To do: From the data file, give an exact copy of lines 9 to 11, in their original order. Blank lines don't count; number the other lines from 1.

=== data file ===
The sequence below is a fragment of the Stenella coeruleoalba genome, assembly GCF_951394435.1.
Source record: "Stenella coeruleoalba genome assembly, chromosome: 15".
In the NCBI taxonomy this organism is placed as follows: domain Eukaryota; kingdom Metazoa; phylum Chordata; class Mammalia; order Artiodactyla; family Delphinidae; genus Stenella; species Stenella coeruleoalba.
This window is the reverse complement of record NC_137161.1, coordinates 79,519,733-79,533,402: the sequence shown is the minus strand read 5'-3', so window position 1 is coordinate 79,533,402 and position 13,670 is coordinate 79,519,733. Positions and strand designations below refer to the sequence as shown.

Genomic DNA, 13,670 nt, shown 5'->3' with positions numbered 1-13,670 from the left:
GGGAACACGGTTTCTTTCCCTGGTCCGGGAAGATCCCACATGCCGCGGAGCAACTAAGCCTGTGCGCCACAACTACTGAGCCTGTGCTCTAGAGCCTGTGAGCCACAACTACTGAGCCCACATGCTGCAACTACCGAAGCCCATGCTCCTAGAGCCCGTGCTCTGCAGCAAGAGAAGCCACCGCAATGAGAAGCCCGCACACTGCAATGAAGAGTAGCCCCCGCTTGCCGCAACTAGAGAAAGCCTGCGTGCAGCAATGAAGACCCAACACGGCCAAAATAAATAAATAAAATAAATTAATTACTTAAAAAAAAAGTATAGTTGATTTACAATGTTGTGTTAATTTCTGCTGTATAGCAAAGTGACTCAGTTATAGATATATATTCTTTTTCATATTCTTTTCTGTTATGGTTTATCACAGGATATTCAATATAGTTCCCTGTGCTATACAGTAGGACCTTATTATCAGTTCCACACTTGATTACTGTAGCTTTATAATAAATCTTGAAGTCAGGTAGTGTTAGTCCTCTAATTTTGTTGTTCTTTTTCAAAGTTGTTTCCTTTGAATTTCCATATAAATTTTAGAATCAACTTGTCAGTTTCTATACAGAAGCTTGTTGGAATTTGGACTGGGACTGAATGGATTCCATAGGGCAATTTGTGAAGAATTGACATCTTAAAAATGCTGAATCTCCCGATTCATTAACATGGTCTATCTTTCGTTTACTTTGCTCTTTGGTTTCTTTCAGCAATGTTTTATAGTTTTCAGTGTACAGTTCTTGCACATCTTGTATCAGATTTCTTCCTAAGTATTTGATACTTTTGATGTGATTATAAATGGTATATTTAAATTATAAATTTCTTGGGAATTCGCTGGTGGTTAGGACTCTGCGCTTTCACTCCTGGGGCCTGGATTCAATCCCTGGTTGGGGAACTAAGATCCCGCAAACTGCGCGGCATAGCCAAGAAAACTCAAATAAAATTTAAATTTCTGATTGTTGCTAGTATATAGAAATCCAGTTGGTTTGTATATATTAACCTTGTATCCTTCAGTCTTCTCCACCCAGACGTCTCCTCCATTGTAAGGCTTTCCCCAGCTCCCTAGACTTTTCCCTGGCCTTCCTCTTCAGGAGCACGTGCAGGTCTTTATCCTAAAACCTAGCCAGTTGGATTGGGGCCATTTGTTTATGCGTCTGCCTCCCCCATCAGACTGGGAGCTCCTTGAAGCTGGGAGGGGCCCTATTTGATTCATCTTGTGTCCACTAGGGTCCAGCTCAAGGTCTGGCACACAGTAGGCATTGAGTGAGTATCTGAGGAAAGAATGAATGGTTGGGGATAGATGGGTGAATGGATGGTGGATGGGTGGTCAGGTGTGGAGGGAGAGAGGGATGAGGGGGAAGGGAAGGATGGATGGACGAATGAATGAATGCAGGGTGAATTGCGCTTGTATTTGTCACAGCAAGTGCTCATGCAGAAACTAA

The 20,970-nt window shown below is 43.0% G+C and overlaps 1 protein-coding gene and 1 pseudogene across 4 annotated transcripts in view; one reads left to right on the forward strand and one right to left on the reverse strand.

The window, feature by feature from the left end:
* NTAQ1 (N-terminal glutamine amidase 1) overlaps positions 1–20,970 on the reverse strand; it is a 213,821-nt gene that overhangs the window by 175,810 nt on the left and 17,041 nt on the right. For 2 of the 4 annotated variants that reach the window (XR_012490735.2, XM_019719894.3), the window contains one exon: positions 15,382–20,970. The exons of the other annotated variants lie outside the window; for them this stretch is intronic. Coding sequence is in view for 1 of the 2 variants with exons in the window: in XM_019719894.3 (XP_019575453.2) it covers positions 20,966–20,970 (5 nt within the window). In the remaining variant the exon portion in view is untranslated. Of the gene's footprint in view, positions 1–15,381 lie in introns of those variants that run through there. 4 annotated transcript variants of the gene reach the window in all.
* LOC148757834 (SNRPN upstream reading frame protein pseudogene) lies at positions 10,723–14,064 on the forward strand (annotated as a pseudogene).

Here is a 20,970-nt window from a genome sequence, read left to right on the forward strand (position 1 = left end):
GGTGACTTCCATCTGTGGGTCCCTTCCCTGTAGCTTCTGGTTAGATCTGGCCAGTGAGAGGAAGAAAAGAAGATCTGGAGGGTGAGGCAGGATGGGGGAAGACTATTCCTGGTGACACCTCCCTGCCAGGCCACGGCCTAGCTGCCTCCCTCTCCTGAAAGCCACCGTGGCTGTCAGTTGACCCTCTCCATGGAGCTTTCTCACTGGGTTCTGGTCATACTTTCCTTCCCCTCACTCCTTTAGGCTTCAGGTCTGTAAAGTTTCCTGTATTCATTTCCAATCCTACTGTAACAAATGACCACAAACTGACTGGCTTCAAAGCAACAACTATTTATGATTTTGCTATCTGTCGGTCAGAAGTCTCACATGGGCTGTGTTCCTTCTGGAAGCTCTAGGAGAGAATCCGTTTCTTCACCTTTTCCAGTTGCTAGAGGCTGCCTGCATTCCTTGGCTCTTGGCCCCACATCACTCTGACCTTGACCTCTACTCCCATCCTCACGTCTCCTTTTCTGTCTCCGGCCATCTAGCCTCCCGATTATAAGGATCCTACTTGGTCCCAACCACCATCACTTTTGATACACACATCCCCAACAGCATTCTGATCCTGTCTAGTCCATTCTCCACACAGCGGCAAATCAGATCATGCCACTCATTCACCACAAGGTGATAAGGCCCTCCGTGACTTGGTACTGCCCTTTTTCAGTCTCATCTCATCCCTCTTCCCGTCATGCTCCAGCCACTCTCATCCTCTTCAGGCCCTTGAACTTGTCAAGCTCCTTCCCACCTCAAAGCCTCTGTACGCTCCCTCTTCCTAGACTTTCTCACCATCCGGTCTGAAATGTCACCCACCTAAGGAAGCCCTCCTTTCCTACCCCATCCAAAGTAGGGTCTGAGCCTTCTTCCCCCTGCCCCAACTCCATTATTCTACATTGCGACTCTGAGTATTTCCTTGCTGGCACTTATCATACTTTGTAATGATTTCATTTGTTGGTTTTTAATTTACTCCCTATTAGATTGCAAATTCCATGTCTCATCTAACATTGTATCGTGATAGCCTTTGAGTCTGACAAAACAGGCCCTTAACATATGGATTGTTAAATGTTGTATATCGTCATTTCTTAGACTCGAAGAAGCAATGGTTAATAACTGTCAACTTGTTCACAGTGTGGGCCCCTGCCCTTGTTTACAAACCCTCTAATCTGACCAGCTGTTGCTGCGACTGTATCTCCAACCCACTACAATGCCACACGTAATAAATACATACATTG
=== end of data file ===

* NTAQ1 (N-terminal glutamine amidase 1) overlaps positions 1–20,970 on the reverse strand; it is a 213,821-nt gene that overhangs the window by 175,810 nt on the left and 17,041 nt on the right. For 2 of the 4 annotated variants that reach the window (XR_012490735.2, XM_019719894.3), the window contains one exon: positions 15,382–20,970. The exons of the other annotated variants lie outside the window; for them this stretch is intronic. Coding sequence is in view for 1 of the 2 variants with exons in the window: in XM_019719894.3 (XP_019575453.2) it covers positions 20,966–20,970 (5 nt within the window). In the remaining variant the exon portion in view is untranslated. Of the gene's footprint in view, positions 1–15,381 lie in introns of those variants that run through there. 4 annotated transcript variants of the gene reach the window in all.
* LOC148757834 (SNRPN upstream reading frame protein pseudogene) lies at positions 10,723–14,064 on the forward strand (annotated as a pseudogene).

Here is a 20,970-nt window from a genome sequence, read left to right on the forward strand (position 1 = left end):